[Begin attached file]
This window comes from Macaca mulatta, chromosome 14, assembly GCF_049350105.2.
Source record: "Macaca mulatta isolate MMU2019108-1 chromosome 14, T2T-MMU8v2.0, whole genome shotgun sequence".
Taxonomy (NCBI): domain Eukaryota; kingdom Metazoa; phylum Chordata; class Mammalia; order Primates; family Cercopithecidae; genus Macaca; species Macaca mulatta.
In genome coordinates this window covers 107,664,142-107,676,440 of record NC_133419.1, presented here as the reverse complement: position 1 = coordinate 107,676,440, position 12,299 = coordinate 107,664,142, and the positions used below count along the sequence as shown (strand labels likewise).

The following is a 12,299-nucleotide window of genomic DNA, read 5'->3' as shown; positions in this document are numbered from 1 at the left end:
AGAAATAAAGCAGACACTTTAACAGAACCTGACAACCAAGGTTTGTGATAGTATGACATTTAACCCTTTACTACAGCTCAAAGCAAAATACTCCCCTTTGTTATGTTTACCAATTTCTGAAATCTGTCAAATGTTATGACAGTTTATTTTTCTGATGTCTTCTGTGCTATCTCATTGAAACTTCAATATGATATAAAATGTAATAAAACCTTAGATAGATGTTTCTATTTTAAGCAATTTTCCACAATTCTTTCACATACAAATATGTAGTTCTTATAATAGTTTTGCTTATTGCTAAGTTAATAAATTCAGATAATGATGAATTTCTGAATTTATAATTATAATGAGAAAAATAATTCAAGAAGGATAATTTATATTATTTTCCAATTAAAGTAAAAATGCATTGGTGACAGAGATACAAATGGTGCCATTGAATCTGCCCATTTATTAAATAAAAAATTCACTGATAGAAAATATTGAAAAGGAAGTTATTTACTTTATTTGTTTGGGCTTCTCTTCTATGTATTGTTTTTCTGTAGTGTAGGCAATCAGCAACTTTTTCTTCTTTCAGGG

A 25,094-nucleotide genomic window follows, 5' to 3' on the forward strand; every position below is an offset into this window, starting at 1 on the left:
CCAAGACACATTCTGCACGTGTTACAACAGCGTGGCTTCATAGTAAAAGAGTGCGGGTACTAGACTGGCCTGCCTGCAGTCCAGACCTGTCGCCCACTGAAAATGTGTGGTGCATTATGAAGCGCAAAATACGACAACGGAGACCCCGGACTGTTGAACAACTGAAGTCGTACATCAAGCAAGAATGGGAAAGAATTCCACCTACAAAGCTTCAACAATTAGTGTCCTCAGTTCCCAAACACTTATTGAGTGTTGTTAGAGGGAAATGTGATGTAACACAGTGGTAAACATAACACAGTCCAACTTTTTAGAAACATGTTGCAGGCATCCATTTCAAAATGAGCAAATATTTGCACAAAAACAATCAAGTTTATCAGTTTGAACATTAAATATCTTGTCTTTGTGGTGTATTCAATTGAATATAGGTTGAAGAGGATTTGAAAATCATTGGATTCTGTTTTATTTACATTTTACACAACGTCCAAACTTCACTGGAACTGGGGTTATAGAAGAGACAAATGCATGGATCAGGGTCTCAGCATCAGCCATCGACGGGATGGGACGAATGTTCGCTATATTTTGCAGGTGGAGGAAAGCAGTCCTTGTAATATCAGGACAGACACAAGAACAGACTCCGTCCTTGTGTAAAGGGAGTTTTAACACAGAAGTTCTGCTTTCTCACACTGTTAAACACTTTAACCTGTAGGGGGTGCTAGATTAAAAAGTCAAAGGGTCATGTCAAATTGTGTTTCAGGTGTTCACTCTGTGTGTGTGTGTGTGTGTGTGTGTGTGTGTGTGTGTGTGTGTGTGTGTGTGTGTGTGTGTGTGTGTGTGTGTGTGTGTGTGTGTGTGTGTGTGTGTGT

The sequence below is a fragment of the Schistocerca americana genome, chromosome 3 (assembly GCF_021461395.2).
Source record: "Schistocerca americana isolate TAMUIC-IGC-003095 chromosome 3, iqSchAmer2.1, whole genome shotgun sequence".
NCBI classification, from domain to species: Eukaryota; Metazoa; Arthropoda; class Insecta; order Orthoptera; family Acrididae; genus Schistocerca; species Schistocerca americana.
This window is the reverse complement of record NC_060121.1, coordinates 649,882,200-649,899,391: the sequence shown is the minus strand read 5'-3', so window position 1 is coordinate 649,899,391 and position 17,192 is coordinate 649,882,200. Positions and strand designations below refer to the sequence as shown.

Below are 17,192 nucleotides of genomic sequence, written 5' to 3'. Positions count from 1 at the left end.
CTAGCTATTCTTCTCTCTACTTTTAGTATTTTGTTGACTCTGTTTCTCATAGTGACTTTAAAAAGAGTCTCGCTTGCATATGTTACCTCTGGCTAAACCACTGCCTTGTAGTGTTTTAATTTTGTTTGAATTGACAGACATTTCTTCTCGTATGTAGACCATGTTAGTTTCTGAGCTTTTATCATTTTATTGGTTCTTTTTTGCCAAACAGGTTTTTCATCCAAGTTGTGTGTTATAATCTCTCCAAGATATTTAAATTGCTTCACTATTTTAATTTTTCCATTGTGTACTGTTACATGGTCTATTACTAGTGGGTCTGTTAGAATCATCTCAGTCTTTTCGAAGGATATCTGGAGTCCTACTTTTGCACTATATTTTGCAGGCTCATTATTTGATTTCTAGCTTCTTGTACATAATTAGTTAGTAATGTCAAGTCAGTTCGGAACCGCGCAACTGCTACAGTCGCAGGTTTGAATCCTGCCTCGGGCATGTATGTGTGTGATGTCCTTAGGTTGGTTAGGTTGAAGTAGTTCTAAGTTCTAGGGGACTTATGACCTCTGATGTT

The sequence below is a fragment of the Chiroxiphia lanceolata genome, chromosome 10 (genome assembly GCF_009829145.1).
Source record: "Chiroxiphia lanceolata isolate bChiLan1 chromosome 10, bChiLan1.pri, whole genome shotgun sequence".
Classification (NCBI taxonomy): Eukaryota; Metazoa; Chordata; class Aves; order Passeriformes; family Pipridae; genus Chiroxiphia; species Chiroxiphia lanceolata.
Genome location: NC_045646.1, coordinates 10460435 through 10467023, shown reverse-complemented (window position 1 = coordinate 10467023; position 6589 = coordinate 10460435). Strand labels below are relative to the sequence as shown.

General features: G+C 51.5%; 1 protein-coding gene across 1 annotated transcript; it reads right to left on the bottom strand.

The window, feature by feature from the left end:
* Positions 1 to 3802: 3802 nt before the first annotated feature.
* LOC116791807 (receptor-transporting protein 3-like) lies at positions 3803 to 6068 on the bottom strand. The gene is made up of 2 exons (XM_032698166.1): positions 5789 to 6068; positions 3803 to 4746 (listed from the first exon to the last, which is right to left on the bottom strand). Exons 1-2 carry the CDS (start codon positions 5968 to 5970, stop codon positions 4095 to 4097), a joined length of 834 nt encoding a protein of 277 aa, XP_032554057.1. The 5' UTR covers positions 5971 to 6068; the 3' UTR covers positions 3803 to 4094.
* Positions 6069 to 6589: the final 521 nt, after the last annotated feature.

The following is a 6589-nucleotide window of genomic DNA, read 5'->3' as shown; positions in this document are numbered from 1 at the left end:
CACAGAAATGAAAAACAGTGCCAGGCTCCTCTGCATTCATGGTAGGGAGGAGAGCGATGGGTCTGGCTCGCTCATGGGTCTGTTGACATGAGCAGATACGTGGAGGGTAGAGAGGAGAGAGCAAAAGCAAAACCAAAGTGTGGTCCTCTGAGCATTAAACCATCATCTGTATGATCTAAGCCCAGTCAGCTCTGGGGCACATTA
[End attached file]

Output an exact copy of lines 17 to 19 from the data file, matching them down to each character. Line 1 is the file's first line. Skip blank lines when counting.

Classification (NCBI taxonomy): Eukaryota; Metazoa; Chordata; class Aves; order Passeriformes; family Pipridae; genus Chiroxiphia; species Chiroxiphia lanceolata.
Genome location: NC_045646.1, coordinates 10460435 through 10467023, shown reverse-complemented (window position 1 = coordinate 10467023; position 6589 = coordinate 10460435). Strand labels below are relative to the sequence as shown.

General features: G+C 51.5%; 1 protein-coding gene across 1 annotated transcript; it reads right to left on the bottom strand.